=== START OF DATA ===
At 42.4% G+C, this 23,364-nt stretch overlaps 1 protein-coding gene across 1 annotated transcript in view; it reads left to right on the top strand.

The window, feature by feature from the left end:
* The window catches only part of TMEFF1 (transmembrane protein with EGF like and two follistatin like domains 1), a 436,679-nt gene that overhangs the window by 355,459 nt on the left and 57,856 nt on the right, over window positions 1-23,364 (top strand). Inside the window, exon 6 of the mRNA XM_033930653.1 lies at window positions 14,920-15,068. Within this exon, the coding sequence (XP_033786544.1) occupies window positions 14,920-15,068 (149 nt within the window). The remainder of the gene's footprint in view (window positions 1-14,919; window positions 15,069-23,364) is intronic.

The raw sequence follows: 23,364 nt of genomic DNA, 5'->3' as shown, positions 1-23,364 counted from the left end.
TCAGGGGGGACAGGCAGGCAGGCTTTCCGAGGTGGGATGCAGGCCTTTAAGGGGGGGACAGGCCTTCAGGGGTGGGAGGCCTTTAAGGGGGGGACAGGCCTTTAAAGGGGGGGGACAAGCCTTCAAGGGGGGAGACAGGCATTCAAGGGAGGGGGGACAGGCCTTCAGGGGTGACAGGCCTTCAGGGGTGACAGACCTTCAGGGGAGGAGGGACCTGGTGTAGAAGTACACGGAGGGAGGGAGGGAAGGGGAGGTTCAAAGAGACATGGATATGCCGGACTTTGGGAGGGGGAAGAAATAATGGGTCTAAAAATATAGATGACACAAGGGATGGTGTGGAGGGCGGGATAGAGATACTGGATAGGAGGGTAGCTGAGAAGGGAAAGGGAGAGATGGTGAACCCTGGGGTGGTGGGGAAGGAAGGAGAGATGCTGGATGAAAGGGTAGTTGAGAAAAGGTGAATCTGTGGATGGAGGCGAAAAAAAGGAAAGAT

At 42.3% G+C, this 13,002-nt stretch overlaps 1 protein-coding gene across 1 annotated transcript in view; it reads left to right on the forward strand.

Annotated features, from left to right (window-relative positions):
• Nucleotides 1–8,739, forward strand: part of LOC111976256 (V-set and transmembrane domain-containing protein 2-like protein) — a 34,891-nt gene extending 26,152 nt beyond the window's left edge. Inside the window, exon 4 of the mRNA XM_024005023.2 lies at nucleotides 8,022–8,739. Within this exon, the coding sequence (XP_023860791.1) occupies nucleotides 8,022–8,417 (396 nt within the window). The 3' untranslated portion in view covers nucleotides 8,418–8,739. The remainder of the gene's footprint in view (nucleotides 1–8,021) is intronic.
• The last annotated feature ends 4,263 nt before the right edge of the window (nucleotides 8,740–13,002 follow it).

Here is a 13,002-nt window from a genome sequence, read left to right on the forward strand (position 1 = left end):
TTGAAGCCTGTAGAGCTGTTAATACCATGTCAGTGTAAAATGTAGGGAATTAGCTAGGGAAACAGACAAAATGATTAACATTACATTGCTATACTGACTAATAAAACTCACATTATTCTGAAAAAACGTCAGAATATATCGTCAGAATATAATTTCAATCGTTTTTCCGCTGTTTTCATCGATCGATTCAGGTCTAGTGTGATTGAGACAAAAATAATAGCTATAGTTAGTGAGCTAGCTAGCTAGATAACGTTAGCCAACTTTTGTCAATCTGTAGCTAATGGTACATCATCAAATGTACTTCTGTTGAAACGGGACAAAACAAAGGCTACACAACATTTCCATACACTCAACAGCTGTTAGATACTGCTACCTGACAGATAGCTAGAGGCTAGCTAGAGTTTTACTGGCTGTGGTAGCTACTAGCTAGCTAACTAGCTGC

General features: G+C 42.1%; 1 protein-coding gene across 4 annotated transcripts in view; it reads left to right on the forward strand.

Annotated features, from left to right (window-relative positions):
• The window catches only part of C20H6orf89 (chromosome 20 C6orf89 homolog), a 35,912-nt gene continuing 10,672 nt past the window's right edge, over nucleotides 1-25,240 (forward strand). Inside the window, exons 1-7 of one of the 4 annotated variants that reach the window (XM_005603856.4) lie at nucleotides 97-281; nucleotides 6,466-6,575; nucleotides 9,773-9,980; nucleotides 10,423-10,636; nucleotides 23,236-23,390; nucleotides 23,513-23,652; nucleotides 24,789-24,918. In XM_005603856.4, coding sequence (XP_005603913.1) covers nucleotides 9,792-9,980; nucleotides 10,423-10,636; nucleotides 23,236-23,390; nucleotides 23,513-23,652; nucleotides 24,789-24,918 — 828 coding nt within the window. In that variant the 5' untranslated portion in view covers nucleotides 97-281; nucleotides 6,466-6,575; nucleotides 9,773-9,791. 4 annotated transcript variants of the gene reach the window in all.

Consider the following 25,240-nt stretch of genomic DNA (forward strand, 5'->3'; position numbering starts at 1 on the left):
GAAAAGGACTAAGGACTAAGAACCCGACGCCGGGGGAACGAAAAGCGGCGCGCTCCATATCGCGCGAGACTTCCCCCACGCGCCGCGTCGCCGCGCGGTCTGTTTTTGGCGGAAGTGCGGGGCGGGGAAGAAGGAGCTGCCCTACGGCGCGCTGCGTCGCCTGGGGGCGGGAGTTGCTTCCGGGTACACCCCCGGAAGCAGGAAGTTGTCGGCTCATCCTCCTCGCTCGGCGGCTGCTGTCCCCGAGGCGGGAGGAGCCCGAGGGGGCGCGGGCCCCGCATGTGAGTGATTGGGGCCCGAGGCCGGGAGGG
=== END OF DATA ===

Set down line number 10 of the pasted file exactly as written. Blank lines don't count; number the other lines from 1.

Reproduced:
Here is a 13,002-nt window from a genome sequence, read left to right on the forward strand (position 1 = left end):